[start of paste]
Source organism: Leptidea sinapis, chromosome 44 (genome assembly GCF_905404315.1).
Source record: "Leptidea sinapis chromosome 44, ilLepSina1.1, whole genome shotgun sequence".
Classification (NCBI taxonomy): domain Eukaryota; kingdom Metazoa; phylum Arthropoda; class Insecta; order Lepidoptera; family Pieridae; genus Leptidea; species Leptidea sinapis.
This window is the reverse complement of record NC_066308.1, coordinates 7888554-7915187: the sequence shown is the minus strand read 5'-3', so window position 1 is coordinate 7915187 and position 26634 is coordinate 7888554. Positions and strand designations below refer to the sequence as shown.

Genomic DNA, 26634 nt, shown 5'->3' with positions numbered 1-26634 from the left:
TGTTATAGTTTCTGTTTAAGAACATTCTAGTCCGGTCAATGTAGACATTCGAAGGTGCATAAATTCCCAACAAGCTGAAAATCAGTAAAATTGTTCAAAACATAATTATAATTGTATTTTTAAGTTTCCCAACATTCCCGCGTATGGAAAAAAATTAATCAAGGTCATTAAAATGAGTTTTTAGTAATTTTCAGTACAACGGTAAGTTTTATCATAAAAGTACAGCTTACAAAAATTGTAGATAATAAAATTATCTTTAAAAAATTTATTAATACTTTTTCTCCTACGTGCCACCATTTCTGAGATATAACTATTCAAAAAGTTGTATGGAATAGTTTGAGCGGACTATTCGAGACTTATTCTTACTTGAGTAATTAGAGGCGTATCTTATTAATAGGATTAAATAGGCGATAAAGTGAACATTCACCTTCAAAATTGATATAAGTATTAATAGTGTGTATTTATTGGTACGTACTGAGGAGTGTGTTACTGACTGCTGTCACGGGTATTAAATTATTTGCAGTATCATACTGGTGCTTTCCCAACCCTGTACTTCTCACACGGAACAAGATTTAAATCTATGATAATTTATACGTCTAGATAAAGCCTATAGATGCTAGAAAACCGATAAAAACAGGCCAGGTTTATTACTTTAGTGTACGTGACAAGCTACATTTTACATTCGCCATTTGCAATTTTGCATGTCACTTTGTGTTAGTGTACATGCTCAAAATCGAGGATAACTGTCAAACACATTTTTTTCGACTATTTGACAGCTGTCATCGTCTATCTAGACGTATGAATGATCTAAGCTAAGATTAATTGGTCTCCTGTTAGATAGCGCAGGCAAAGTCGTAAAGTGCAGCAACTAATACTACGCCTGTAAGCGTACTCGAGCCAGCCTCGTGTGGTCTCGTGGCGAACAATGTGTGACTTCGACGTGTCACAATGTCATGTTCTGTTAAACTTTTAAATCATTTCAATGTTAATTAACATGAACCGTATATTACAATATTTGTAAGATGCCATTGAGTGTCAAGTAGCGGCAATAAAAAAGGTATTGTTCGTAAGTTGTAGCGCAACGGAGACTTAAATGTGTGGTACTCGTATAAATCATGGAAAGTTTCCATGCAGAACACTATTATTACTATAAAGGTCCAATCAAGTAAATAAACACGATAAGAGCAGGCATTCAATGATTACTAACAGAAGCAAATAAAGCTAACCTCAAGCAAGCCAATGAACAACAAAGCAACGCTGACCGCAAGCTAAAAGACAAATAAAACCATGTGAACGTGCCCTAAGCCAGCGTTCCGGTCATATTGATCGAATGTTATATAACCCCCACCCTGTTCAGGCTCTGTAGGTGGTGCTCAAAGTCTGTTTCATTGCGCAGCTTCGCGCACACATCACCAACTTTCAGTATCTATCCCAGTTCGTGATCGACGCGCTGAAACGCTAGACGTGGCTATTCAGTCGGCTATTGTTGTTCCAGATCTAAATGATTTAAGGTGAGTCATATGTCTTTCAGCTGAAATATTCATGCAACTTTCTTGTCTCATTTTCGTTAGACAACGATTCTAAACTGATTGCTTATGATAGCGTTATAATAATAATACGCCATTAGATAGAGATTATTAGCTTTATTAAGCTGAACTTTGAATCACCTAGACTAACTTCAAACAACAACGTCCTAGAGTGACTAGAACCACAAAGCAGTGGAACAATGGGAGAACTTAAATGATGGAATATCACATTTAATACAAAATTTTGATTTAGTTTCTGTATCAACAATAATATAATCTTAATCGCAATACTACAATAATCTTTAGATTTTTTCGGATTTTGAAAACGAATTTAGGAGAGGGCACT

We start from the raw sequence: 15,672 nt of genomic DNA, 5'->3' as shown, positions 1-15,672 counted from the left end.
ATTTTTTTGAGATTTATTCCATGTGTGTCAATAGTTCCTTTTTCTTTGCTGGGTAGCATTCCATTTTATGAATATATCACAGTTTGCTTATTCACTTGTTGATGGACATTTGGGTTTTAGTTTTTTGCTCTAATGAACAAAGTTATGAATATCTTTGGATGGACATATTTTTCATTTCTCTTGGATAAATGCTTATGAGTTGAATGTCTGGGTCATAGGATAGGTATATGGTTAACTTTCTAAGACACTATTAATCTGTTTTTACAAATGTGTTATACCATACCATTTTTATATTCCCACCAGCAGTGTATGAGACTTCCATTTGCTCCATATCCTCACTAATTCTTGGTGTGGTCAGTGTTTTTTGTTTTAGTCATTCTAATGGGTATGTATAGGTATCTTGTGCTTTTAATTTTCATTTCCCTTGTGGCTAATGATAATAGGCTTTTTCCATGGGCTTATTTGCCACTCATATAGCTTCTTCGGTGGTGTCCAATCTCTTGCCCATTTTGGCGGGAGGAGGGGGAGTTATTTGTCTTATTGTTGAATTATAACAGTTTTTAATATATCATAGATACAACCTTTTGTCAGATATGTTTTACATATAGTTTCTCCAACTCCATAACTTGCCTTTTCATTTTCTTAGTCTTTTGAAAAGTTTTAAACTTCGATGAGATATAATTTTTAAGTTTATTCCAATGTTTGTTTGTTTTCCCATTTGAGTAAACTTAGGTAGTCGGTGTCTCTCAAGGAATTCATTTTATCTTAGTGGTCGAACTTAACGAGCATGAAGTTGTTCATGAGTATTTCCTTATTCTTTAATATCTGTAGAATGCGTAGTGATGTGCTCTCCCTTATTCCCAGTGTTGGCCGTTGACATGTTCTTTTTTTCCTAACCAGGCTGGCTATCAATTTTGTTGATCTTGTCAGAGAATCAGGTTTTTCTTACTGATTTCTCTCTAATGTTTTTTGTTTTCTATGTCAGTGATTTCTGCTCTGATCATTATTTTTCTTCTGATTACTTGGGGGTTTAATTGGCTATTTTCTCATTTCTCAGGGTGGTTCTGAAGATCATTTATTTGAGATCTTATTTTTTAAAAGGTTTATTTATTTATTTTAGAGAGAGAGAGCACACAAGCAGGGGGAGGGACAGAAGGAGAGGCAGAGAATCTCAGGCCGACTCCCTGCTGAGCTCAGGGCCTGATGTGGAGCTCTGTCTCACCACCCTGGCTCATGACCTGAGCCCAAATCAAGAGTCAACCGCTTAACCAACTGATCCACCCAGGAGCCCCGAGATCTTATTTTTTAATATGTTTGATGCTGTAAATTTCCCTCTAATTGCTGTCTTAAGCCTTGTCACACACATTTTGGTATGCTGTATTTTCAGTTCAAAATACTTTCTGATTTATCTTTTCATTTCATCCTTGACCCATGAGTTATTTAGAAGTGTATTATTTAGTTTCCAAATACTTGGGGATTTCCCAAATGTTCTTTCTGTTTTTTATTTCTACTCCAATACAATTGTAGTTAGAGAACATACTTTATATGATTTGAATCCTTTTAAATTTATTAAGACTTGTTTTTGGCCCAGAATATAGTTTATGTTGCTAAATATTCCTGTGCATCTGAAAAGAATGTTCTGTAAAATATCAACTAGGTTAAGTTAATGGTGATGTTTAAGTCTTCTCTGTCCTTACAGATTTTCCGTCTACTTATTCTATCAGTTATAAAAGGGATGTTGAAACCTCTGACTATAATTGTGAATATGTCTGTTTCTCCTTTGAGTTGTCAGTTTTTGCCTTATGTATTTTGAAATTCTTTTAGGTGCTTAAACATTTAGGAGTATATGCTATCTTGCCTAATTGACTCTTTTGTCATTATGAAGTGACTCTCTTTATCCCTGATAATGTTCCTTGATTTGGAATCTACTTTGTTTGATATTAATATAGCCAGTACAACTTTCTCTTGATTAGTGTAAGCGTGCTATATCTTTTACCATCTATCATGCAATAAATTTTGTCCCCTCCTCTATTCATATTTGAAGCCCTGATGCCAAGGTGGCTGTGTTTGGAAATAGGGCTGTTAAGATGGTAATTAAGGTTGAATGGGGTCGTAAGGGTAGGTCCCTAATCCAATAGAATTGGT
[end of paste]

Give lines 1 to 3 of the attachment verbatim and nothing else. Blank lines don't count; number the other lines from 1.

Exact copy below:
Source organism: Leptidea sinapis, chromosome 44 (genome assembly GCF_905404315.1).
Source record: "Leptidea sinapis chromosome 44, ilLepSina1.1, whole genome shotgun sequence".
Classification (NCBI taxonomy): domain Eukaryota; kingdom Metazoa; phylum Arthropoda; class Insecta; order Lepidoptera; family Pieridae; genus Leptidea; species Leptidea sinapis.